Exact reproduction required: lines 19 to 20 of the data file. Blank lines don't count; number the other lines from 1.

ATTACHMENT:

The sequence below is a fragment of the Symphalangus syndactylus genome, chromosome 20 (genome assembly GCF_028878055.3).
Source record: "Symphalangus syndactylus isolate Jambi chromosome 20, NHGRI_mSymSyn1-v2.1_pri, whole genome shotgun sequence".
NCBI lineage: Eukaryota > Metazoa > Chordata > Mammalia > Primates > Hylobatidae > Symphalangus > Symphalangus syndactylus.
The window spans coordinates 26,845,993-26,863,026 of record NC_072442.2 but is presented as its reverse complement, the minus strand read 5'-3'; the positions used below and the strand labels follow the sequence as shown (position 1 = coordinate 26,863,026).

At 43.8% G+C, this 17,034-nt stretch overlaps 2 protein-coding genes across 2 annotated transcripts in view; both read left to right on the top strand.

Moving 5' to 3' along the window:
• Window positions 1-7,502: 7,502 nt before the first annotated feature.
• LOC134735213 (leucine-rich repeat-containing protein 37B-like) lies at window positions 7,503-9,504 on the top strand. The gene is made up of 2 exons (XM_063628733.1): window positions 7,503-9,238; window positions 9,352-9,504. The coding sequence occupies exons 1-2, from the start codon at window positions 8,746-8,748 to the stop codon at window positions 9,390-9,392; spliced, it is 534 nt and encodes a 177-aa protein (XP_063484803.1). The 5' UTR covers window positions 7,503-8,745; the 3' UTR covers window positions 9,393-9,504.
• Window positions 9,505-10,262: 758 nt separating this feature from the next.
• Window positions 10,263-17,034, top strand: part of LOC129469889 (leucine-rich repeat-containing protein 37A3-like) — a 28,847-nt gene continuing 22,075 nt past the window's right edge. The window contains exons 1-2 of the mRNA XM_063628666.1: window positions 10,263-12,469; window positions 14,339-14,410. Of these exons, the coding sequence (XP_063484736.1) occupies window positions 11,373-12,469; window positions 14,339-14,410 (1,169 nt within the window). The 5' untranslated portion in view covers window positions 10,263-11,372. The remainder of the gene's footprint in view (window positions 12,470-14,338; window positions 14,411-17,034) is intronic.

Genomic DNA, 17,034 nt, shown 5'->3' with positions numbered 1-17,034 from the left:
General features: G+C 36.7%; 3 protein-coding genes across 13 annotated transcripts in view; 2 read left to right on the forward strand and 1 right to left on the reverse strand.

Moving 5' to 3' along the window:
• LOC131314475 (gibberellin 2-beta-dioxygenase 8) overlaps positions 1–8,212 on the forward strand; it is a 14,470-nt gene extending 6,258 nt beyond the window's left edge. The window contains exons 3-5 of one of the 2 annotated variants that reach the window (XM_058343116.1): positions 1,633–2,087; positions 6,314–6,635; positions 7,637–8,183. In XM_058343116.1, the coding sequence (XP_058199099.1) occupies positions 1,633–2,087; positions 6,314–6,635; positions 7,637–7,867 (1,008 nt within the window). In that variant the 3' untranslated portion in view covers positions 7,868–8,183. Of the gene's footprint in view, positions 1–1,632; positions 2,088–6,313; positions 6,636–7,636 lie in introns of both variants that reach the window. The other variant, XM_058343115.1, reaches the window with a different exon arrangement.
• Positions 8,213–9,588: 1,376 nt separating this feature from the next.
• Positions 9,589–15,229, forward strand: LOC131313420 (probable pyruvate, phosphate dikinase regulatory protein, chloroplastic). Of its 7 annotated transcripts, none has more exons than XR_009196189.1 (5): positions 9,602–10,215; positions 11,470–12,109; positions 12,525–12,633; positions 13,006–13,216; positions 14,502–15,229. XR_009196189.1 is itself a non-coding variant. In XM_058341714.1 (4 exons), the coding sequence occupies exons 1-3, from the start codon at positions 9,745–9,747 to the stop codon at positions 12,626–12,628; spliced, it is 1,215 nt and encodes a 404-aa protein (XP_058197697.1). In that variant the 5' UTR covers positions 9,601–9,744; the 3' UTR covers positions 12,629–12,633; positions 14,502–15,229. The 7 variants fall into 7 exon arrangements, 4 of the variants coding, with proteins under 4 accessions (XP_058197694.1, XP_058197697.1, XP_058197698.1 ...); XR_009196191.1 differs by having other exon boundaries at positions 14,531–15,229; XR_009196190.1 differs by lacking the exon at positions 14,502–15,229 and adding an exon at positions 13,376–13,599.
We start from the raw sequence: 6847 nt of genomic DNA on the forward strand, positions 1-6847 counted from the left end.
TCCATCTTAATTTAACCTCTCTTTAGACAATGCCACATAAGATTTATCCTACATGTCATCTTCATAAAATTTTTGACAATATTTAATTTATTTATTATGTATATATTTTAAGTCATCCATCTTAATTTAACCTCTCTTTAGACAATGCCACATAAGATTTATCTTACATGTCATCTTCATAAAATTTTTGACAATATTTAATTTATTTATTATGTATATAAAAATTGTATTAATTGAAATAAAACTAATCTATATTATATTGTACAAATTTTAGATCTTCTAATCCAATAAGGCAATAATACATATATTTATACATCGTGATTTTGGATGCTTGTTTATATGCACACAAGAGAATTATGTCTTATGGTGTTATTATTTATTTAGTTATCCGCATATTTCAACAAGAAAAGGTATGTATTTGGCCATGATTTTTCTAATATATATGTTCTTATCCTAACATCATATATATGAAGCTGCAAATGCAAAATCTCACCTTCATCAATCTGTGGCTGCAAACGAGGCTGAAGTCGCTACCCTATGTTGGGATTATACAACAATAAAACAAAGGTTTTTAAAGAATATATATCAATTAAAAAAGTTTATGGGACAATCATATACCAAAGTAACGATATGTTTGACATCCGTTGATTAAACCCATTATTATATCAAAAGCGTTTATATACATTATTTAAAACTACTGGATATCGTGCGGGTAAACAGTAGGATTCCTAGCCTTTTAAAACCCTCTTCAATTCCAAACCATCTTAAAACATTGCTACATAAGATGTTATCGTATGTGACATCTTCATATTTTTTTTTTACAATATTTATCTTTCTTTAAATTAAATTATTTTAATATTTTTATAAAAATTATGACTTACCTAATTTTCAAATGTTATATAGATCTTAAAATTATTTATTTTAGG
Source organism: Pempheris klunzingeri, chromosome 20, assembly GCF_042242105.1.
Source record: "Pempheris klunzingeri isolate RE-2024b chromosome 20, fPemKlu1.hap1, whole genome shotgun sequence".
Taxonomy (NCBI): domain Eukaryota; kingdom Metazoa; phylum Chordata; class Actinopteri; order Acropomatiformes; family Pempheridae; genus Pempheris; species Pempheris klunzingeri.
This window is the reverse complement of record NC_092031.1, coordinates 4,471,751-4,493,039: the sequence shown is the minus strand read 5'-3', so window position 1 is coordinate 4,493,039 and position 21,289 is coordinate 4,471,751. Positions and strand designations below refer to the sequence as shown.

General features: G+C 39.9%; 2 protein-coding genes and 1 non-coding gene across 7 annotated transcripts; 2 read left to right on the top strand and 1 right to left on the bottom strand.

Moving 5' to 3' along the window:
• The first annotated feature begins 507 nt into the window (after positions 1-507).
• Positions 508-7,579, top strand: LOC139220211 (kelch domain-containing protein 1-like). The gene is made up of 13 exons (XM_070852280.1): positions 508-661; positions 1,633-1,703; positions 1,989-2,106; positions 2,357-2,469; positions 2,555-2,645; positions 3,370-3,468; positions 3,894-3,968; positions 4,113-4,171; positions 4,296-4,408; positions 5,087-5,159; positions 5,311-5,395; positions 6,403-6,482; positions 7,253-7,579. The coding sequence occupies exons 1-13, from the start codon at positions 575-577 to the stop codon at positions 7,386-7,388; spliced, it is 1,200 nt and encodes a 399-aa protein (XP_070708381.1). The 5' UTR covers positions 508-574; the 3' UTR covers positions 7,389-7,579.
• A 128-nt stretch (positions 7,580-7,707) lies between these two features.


Source organism: Pempheris klunzingeri, chromosome 20, assembly GCF_042242105.1.
Source record: "Pempheris klunzingeri isolate RE-2024b chromosome 20, fPemKlu1.hap1, whole genome shotgun sequence".